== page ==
Pioneer. Leader. Servant. Fighter.
I came to Congress to break through the gridlock and get things done for Southern Arizonans. That’s exactly what I’ve done.
Since being elected, I’ve passed nine bills through the House and two into law, something just 6% of today’s House lawmakers have been able to accomplish.
I’ve led the fight to keep the A-10 fully funded and flying, including successfully getting an amendment passed providing $100 million for new A-10 wing upgrades.
I’ve fought to improve our trade infrastructure, like the Douglas Port of Entry, and to keep our ports fully staffed, including passing a bill into law to fast-track veterans for border jobs. I’ve also advanced funding for local transportation construction projects that could bring tens of thousands of new jobs to our area.
And, not least of all, I’ve won battles to ensure equal treatment for female service members and veterans.
A lot of politicians simply talk about get results. I have a record that speaks for itself. I am humbled by this opportunity to serve, and I’m asking for your support to continue fighting to expand economic opportunity in Southern Arizona and make sure our country and communities are kept safe.
During her time in the Air Force, Martha flew for over 325 combat hours in the A-10 Warthog. Deployed to the Afghanistan and the Middle East and led planning and oversight of counterterrorism operations in Africa. Martha retired from the United States Air Force as a full Colonel in 2010.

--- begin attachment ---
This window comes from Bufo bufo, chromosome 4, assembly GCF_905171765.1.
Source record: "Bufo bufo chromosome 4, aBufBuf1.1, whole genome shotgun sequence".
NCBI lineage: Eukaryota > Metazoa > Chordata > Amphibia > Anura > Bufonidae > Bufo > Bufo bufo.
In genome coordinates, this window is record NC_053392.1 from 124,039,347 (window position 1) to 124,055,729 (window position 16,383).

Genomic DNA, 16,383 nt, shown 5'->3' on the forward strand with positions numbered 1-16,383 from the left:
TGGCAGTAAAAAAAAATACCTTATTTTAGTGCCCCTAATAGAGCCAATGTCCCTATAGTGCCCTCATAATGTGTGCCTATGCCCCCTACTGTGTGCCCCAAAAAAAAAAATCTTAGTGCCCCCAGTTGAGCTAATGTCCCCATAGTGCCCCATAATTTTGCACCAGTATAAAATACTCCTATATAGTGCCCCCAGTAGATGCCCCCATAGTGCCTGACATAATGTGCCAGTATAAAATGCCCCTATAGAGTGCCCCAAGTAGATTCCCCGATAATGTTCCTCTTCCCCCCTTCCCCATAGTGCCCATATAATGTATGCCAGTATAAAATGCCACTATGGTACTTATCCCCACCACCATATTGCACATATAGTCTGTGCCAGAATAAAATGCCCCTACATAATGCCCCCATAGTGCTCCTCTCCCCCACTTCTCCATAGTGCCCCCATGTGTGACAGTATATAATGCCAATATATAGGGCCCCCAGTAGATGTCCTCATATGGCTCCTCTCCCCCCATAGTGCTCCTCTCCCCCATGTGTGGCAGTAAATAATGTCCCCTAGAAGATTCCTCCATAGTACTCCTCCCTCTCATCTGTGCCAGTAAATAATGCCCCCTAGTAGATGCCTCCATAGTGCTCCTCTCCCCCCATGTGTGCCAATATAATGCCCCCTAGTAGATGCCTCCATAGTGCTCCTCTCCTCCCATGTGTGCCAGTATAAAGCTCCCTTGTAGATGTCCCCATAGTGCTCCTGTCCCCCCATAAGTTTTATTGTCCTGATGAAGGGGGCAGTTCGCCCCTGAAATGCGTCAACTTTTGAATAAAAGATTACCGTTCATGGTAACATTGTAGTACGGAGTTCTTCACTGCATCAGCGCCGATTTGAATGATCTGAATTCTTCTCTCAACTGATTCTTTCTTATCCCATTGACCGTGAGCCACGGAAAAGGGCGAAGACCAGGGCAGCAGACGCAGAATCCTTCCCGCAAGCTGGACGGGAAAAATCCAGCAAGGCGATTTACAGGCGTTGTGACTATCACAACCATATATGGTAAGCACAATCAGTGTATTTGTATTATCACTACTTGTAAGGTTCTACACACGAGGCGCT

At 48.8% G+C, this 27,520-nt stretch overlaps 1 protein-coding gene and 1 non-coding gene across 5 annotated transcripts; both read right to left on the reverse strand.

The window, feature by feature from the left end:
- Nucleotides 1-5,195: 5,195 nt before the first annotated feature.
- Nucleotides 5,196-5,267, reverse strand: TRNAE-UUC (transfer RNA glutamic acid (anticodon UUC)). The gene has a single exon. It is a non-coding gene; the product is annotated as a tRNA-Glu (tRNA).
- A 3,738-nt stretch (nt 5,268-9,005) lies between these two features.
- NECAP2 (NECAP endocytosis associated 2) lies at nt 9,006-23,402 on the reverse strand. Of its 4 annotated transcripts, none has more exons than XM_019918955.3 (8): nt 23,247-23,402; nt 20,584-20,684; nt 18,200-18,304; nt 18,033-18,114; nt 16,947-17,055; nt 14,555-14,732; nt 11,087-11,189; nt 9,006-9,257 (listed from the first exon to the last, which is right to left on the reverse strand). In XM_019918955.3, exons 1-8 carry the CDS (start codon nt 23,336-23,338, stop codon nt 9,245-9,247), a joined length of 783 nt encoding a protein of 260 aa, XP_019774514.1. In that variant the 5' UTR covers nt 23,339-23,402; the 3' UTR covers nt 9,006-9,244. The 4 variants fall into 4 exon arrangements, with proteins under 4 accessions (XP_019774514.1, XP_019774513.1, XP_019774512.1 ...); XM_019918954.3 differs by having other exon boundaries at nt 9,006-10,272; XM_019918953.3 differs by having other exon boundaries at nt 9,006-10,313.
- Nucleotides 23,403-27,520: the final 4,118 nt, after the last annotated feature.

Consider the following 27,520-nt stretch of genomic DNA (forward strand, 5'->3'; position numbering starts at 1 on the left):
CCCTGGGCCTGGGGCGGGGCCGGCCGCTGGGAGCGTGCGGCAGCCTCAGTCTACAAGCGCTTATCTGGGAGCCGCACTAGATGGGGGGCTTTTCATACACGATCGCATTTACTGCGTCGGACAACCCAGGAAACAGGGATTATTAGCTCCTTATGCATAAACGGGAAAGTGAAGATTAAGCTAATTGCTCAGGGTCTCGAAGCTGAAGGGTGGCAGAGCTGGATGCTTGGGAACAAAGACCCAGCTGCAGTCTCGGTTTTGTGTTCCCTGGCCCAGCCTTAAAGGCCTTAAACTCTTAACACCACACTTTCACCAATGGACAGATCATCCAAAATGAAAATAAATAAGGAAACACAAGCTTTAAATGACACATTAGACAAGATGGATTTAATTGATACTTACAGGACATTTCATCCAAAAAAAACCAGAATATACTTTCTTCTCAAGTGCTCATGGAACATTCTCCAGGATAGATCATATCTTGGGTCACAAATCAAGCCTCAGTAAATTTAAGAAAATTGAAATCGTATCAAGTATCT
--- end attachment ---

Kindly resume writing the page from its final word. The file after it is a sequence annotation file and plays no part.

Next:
“Like many of you, I am frustrated with the dysfunction and lack of leadership in Washington DC. We have people “serving” in Congress who are more interested in their next election instead of the next generation and what is best for the community and country. That is not the definition of service.”
Southern Arizona First
Martha was and is very involved in the Tucson community. She is a former recipient of the Tucson YWCA Women on the Move Award. And in 2002, the Tour of the Tucson Mountains bike race was dedicated to her. Two years later, the Women’s Studies Advisory Council at the University of Arizona recognized Martha as one of three “Women Who Lead.” Martha served as a board member of Teen Challenge of Arizona, an internationally renowned faith-based addiction recovery program. Additionally, Martha served as Commissioner on the Pima County/Tucson Women’s Commission.
In 2014, Martha was elected to Congress.